In order theory the term Galois connection can mean both: “adjunction between posets” and “dual adjunction between posets”; the former notion is sometimes called “monotone Galois connection” and the latter “antitone Galois connection”. In this article the term “Galois connection” shall mean “dual adjunction between posets”.
More explicitly, given posets $A$ and $B$, a Galois connection between $A$ and $B$ is a pair of order-reversing maps $f:A\to B$ and $g:B\to A$ such that $a\le g(f(a))$ and $b\le f(g(b))$ for all $a\in A$, $b\in B$.
A Galois correspondence is a Galois connection which is an adjoint equivalence (so $a = g(f(a))$ and $b = f(g(b))$ for all $a \in A$, $b \in B$).
Any Galois connection $f: A \to B$, $g: B \to A$ induces a Galois correspondence between $f(A)$ and $g(B)$, given by the composites $g(B) \hookrightarrow A \stackrel{f}{\to} f(A)$ and $f(A) \hookrightarrow B \stackrel{g}{\to} g(B)$.
For any $a \in A$ of the form $a = g(b)$, we have $a \leq (g \circ f)(a)$ and also $(g \circ f)(a) = g(f(g(b))) \leq g(b) = a$ where the inequality follows from $b \leq f(g(b))$ and antitonicity of $g$. Hence $(g \circ f)(a) = a$ for all $a \in g(B)$. Similarly $(f \circ g)(b) = b$ for all $b \in f(A)$.
Frequently Galois connections between collections of subsets arise where $f(a)$ is “the set of all $y$ standing in some relation to every $x\in a$” and dually $g(b)$ is “the set of all $x$ standing in some relation to every $y\in b$.” See orthogonality for one example.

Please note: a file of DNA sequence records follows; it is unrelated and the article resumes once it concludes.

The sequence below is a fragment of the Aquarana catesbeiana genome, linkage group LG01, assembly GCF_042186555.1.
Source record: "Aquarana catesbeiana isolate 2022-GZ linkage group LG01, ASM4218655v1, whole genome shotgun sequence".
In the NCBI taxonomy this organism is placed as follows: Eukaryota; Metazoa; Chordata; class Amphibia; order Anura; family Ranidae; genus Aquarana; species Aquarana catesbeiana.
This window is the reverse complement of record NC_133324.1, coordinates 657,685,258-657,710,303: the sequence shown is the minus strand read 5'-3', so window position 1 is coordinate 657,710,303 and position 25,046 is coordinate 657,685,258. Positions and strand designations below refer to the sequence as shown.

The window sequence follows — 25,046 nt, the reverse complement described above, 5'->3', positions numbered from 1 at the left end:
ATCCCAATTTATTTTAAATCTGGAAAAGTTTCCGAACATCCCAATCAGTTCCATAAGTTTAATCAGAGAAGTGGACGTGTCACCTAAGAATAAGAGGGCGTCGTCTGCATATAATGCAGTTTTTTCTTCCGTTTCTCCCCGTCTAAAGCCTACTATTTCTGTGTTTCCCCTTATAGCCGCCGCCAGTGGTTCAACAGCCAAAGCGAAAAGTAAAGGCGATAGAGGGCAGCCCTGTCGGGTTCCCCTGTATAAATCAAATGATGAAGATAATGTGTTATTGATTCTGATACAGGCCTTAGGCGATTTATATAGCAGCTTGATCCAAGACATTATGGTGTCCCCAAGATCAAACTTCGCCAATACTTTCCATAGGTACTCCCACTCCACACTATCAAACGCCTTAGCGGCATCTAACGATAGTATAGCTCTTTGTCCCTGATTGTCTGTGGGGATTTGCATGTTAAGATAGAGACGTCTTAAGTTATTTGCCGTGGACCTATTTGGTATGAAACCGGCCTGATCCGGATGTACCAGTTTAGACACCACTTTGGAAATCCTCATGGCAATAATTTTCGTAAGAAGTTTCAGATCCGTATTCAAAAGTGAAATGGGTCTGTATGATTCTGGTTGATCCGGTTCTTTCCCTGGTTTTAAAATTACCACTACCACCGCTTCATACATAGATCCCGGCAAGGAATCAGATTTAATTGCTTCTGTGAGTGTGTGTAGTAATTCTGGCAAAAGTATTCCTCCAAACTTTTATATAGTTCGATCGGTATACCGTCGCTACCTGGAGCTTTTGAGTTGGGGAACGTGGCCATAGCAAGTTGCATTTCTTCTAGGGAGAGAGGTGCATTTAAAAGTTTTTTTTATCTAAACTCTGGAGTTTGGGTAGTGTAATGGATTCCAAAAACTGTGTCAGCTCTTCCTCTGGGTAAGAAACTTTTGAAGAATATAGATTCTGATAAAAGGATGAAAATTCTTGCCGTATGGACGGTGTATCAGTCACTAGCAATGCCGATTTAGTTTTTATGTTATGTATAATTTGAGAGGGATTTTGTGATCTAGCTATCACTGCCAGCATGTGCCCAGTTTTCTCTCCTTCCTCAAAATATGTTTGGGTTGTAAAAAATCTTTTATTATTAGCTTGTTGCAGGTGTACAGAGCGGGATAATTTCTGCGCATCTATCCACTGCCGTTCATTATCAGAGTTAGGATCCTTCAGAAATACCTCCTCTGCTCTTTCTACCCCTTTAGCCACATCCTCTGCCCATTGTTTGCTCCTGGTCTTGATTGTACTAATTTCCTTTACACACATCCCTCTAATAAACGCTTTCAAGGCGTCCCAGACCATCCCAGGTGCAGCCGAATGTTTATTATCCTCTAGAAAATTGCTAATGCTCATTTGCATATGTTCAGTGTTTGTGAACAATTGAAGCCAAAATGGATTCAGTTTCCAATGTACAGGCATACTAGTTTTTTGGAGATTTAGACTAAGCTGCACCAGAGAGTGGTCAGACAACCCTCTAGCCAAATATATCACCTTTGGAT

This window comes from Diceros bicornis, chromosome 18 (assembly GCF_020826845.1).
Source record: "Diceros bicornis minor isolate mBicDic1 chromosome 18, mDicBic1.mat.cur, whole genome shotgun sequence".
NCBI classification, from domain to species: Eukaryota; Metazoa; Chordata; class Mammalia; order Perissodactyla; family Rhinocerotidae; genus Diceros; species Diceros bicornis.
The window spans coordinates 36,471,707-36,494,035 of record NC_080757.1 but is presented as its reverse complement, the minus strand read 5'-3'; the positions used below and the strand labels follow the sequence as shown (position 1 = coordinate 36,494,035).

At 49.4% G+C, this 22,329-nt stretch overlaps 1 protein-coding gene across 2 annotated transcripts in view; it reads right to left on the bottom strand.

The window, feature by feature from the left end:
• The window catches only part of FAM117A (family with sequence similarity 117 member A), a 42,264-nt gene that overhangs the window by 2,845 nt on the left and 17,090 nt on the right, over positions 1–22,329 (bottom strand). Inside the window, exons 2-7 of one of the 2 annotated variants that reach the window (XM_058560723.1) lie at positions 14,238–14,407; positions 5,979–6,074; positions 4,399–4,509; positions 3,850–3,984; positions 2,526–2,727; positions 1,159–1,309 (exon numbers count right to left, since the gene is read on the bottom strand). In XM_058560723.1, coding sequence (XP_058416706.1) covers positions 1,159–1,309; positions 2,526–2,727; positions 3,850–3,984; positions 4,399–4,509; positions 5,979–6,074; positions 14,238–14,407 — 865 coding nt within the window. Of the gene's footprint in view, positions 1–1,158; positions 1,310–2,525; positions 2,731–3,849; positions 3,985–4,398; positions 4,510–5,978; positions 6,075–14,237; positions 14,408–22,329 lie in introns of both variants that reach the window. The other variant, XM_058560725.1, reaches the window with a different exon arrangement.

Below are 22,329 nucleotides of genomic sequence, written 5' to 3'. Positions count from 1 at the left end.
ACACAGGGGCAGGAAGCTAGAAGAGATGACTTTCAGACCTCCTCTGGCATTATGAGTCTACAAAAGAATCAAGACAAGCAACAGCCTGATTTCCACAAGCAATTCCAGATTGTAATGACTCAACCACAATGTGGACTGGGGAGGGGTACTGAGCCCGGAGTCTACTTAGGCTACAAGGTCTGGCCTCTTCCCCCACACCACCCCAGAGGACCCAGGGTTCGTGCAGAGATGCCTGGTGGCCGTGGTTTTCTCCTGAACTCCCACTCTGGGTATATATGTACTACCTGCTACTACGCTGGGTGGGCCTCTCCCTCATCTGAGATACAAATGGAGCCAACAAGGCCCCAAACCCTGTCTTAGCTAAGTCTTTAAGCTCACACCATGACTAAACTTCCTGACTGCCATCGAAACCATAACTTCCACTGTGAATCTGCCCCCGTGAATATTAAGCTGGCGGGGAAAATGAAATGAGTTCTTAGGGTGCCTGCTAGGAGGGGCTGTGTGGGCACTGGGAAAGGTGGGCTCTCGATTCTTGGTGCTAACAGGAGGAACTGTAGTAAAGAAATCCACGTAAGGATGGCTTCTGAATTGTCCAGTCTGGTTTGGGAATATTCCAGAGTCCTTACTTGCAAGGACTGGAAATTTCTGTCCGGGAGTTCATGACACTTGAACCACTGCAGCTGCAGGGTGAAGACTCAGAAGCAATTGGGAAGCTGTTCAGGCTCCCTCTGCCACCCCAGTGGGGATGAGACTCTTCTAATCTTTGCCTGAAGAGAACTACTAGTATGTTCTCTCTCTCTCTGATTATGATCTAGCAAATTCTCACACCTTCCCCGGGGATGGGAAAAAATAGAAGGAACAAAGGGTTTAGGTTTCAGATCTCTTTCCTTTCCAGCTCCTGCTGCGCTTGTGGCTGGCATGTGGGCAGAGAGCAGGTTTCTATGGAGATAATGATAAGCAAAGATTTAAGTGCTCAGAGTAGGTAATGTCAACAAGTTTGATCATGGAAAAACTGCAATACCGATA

The Galois theory normally taught in graduate-level algebra courses (and based on the work of Évariste Galois) involves a Galois connection between the intermediate fields of a Galois extension and the subgroups of the corresponding Galois group.
Every Galois connection between full power sets,
is of the form in the first example: there is some binary relation $r$ from $X$ to $Y$ such that
Indeed, define $r: X \times Y \to \mathbf{2}$ by stipulating that $r(x, y)$ is true if and only if $y \in f(\{x\})$. Because $f$ is a left adjoint, it takes colimits in $P(X)$ (in this case, unions) to colimits in $P(Y)^{op}$, which are intersections in $P(Y)$. Since every $S$ in $P(X)$ is a union of singletons $\{x\}$, this gives
which is another way of writing the formula for $f$ given above. We observe that
if and only if
(now viewing $r$ extensionally in terms of subsets). This last symmetrical expression in $S$ and $T$ means
which means we have a Galois connection between $f$ and $g$ under this definition; since $g$ is uniquely determined by the presence of a Galois connection with $f$, we conclude that all Galois connections between power sets arise in this way, via a relation $r$ between $X$ and $Y$.
Wojciech Dzik, Jouni Järvinen, Michiro Kondo, Characterising intermediate tense logics in terms of Galois connections (arXiv:1401.7646).
M. Erné, E. Klossoswki, A. Melton, G. E. Strecker, A primer in Galois connections , Annals New York Academy of Sciences 704 (1993) pp.103-125. (draft)
O. Ore, Galois connexions , Trans. AMS 55 (1944) pp.493-513. (pdf)